Cheers!

  10. My most recent book of poems by a single author was Swan by Mary Oliver. A very good book. I also enjoy Ted Kooser’s poetry along with the classics such as Emily Dickinson, Robert Frost and John Donne. I also have a few chapbooks by poets I know personally, but they are not of high quality. :(

  11. Is it better to wait and publish all of your poetry at the same time, or slowly select a few choices to have individually published to get your work out there?

  12. LeeAnn, thanks for the question! Generally, it’s best to submit your poems individually first to gain some publication credits. The more individual publication credits you have under your belt, the more likely a poetry book editor will publish the collection as a whole.

  13. You ask: QUESTION: Mainstream readers tend to shy away from poetry books. Have you ever purchased a collection of poems by a single author? Leave the name of the book as a comment!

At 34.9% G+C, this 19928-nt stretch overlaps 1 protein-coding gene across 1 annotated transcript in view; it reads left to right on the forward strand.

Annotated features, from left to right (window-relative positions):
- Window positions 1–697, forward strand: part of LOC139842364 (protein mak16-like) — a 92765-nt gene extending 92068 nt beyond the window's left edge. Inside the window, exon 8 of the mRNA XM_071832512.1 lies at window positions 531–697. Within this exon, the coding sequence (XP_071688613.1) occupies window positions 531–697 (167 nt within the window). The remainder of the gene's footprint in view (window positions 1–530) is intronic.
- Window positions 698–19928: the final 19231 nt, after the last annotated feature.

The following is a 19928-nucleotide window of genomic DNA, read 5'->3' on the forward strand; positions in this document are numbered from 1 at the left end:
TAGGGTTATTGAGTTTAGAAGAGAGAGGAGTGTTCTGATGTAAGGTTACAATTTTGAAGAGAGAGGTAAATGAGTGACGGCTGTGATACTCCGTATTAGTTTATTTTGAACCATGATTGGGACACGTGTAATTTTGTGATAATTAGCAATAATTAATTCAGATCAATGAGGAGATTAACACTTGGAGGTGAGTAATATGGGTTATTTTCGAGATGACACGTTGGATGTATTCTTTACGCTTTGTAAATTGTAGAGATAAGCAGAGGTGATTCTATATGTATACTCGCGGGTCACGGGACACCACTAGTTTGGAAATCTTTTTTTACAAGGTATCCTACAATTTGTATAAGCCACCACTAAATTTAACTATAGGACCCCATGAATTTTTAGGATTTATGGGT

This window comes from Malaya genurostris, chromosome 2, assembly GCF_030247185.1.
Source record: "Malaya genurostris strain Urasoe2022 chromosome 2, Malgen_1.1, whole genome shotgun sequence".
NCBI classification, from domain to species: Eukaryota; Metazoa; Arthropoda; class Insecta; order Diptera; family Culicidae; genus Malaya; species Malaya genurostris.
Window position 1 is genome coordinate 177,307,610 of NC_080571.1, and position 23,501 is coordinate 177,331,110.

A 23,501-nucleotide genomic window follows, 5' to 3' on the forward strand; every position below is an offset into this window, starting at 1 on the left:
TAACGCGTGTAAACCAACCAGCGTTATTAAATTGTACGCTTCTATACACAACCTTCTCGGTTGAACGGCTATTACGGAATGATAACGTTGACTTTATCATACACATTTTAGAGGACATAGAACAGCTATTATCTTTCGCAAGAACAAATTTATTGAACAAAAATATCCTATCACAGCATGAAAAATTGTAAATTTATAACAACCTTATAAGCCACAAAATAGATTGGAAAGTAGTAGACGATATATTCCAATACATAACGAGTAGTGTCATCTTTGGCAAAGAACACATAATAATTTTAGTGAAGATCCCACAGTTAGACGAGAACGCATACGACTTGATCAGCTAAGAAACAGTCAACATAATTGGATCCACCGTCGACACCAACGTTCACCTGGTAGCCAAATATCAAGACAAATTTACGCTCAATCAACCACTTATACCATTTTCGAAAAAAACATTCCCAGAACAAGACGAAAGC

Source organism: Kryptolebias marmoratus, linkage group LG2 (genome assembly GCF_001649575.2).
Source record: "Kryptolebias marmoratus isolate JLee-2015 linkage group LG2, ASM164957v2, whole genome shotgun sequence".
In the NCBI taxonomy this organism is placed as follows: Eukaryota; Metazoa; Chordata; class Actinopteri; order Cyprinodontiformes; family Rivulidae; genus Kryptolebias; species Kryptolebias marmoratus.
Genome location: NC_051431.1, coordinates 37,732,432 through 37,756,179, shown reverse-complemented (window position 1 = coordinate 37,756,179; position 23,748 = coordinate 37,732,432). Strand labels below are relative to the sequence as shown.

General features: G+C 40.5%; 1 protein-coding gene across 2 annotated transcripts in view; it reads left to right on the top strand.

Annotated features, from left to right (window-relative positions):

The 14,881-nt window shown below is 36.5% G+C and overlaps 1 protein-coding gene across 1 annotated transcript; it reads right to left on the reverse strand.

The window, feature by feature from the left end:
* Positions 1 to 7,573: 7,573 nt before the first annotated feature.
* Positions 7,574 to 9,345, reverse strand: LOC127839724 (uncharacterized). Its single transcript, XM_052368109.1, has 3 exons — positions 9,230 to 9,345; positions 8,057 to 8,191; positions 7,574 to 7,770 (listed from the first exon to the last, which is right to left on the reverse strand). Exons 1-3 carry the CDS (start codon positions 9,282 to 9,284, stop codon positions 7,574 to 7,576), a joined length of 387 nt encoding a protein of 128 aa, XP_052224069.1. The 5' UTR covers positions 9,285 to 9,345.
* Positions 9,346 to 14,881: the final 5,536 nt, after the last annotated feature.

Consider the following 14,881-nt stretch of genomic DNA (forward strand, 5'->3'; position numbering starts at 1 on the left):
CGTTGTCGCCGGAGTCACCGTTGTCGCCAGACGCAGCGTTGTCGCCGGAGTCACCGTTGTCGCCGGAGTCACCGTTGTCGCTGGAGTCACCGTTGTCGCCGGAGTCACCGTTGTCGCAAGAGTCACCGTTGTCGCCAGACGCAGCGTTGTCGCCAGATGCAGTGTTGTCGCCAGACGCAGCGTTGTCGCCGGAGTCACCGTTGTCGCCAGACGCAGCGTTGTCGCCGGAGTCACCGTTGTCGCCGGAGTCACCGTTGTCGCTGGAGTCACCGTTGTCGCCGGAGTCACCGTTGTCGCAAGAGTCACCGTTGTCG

I often do. The last one was

    New and Collected Poems, Clive Wilmer.

  14. How realistic is it for a young poet outside US, in Africa precisely, to have his poems published in one of the journals you talked about. If yes, what are the procedures.

  15. Omar, it’s very realistic! Most journals and editors work online now, and you can easily contact or submit your work to them through e-mail. Journals rarely limit submissions based on location (some college presses, for example, may only take work from their respective states), but it is always good to check out your desired journal’s website first and thoroughly read the guidelines available.